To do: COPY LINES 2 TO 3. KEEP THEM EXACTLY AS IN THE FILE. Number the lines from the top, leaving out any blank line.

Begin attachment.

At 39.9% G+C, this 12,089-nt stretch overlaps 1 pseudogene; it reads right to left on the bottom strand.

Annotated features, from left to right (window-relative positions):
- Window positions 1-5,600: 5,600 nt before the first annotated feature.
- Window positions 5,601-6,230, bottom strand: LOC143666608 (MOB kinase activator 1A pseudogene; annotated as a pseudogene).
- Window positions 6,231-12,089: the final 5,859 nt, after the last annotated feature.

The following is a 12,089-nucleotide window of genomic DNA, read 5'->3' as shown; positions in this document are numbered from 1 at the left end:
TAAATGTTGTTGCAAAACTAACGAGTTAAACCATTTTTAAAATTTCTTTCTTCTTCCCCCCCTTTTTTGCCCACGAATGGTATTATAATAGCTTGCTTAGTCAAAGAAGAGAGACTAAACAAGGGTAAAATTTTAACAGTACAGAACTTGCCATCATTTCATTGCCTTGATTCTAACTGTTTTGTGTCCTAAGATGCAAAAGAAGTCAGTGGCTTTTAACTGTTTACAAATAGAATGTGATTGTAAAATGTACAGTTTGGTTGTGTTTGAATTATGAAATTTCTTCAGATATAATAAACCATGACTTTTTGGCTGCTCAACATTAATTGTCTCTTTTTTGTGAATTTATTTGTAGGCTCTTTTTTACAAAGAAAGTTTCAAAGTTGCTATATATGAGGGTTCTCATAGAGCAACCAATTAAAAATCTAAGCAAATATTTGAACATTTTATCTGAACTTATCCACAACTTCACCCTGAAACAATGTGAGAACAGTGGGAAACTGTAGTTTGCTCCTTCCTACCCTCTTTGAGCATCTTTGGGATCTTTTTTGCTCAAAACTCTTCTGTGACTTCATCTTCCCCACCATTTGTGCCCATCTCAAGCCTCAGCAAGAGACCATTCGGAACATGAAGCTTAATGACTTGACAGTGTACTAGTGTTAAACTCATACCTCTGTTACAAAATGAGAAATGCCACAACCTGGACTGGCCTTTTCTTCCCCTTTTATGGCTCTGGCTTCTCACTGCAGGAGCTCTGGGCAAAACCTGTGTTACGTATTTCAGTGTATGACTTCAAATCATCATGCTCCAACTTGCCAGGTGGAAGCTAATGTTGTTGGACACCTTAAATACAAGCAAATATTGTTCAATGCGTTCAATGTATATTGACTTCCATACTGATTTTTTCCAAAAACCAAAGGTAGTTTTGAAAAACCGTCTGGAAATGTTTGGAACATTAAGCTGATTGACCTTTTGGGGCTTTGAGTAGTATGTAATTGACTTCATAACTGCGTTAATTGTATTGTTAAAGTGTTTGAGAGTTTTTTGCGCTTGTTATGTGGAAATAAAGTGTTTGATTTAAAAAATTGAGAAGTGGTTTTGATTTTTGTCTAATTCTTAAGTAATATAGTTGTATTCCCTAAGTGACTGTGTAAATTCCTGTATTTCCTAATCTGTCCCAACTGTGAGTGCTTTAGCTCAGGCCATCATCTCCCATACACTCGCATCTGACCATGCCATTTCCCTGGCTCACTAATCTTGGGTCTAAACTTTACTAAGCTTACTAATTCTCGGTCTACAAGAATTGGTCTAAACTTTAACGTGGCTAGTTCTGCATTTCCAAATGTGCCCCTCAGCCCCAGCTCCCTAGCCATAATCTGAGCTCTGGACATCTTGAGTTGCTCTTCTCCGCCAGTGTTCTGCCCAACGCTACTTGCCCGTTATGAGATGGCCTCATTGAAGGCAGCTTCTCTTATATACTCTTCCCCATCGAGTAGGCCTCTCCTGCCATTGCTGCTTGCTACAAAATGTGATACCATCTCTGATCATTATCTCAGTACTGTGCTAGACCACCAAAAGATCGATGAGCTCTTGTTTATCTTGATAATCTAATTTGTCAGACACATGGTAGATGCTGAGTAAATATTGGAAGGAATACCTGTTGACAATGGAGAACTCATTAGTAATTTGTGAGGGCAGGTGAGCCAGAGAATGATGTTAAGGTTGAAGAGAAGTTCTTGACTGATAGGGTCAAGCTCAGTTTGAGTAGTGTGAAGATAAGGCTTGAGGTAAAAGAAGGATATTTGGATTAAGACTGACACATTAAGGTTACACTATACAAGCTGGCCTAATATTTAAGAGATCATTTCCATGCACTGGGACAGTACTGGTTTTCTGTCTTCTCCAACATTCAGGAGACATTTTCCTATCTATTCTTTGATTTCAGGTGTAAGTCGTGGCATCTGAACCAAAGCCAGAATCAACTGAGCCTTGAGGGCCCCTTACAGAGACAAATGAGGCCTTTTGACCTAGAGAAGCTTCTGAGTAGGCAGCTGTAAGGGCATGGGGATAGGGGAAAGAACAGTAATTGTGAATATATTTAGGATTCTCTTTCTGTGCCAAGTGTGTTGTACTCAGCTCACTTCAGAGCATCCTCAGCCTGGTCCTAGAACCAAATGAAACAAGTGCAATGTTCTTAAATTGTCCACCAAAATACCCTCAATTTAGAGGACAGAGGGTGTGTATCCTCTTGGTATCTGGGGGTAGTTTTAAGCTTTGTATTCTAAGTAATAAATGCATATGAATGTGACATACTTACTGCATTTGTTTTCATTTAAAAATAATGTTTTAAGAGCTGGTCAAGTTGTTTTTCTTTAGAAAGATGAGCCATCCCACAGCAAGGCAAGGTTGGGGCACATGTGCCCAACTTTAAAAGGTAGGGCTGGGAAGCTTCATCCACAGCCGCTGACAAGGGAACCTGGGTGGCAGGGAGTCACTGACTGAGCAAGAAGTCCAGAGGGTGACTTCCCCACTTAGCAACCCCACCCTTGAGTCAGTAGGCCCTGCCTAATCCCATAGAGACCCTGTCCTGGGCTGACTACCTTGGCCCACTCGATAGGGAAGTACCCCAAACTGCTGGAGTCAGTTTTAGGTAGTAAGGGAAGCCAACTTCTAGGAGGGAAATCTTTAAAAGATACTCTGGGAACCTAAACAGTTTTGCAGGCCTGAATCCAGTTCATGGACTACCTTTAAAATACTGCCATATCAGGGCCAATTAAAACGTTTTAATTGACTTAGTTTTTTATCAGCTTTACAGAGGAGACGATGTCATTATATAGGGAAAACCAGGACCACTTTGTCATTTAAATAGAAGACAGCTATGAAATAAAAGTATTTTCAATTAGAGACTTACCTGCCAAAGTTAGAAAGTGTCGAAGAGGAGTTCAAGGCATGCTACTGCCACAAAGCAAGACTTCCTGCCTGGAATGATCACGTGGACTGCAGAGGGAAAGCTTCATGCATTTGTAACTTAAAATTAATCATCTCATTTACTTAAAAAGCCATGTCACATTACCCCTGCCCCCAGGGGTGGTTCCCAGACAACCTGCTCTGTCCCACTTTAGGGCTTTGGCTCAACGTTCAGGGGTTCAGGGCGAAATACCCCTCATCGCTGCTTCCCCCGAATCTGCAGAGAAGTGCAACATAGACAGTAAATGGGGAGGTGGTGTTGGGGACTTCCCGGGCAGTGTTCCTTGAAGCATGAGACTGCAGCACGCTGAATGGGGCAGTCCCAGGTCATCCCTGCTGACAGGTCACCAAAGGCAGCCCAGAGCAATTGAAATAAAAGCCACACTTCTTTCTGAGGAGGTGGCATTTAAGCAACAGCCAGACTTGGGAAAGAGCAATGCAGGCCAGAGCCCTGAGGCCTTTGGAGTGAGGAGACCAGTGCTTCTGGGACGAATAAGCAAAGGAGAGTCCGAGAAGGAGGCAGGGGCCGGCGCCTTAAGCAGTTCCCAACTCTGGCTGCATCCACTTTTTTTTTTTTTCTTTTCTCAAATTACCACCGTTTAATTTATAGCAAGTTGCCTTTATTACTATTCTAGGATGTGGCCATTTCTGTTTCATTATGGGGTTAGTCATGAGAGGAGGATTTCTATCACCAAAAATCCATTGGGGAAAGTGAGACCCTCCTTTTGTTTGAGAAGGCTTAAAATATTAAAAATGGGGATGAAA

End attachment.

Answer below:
Annotated features, from left to right (window-relative positions):
- Window positions 1-5,600: 5,600 nt before the first annotated feature.